- The health crisis has changed work and life as we know it, and triggered a global experiment testing the viability of remote working.
- Once quarantines are over, many people will gladly return to the workplace – but will they still be willing to share amenities, and share space?
- The anxiety caused by COVID-19 will take some time to wear off, and in the meantime, we will likely see increased demand for private space.
The COVID-19 pandemic has changed the way we work forever. But, what does this mean for workplaces? More specifically, what does this mean for the coworking industry?
There’s been a lot of talk that from now on, people will increasingly work remotely, which is great news for the flexible workspace industry, particularly considering that many are working from home and possibly struggling with it due to spouses, kids, roommates, and pets in the house.
Once the storm has passed, it is likely that people who are allowed to keep working remotely will want to leave the house, and they may turn to coworking spaces and other flexible workspace solutions.
But here’s the thing: people might not be as willing to work in shared areas, where they are in close contact with others and have to share desk space.
Fear is a powerful thing and it will take some time before people are comfortable going back to ‘normal’.
This is the case for everything, from kissing and hugging as a greeting, to flying, eating out, going to the gym, the cinema, and sharing a workspace.
What does this mean for the flexible workspace industry?
Our sense of security has been entirely shaken by the coronavirus outbreak, with activities that we once took for normal now under close scrutiny.
While people will be eager to get out of the house once quarantines are over, the workplace will need to be reimagined to fit the new needs and demands of occupiers.
Flexible workspace operators, then, are likely to see an uptick in private office memberships or dedicated desks.
What can operators do?
Flexible workspace operators that are able to financially weather the storm might need to make some changes to their workspace locations. This will mainly be the case for coworking operators that have strongly focused on offering shared workspace areas for members.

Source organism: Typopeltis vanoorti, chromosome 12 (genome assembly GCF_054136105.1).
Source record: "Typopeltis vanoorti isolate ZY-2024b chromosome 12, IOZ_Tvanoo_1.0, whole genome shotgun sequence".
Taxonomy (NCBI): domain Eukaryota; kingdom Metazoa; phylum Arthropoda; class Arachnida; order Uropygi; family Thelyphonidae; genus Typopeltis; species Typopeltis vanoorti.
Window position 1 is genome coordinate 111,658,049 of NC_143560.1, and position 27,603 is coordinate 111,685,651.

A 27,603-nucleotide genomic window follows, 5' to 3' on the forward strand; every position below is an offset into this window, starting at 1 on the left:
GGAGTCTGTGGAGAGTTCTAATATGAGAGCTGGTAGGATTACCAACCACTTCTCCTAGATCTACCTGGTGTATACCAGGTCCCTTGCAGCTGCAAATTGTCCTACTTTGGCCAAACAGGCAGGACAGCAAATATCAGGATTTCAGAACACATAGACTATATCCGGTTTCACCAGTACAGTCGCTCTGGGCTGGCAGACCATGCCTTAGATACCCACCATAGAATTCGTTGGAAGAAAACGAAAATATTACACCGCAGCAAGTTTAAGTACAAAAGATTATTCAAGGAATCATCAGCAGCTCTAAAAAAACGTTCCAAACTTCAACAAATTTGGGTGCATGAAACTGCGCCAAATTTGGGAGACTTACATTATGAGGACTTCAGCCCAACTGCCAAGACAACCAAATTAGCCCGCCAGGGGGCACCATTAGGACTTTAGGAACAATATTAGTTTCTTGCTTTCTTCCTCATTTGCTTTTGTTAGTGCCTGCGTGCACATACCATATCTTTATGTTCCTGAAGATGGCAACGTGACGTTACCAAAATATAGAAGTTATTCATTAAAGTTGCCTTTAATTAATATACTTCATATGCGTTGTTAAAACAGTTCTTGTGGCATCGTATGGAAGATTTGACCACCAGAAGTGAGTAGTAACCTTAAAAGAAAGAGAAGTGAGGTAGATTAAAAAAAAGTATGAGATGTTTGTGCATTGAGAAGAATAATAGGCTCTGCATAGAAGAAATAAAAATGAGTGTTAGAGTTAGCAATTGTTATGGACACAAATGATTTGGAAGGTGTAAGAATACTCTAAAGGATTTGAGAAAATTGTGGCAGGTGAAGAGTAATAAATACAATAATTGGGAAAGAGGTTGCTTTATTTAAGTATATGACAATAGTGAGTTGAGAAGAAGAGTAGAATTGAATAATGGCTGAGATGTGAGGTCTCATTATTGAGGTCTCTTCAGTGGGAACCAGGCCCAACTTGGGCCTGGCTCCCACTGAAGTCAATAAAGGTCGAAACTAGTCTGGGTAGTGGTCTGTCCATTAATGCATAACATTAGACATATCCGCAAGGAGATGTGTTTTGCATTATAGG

“Operators will likely need to allocate at least 80% of their space to private offices,” real estate expert Giovanni Palavicini commented during a quick call with Allwork.Space.
Large meeting rooms might need to be transformed into smaller spaces or even into private workstations.
We are all currently part of a global experiment testing the viability of remote working. As more organizations embrace digital platforms to meet and collaborate, the physical spaces that previously supported these activities might become — though not entirely obsolete — much less common.
This will disrupt many business practices, from regular on-site meetings to business travel.
The good news for operators is that private offices tend to be a steady and stronger source of revenue when compared to shared areas. More importantly, people will likely be much more willing to pay for individual space in the future than they were in the past.
This is not the end of community, though.
Quite the contrary, community will continue to be a pillar of any workplace. If there’s one thing that the COVID-19 pandemic has taught us, it’s that we can be together even when we’re physically apart.
More importantly, now more than ever people have realized the value of human connection and support.
As we move into a post-pandemic world, community will likely take center-stage as people and organizations find ways to support one another.
This need for community will express itself in the built environment. People may not work in close proximity to others, but common areas like the kitchen and lounges are likely to continue to see activity… albeit a little less crowded.
The times they are a-changin’
The world has changed because of the pandemic and the impact of it will be long-lasting. Though there is light at the end of the tunnel, all of us will need to make changes to adjust to the new post-pandemic reality.
The way we shop, work, travel, and interact with one another have been disrupted to the very core. The workplace of tomorrow is one that will respond to the needs that will arise following this pandemic. We can’t know for sure what these will be, but it is likely that private offices will have a comeback.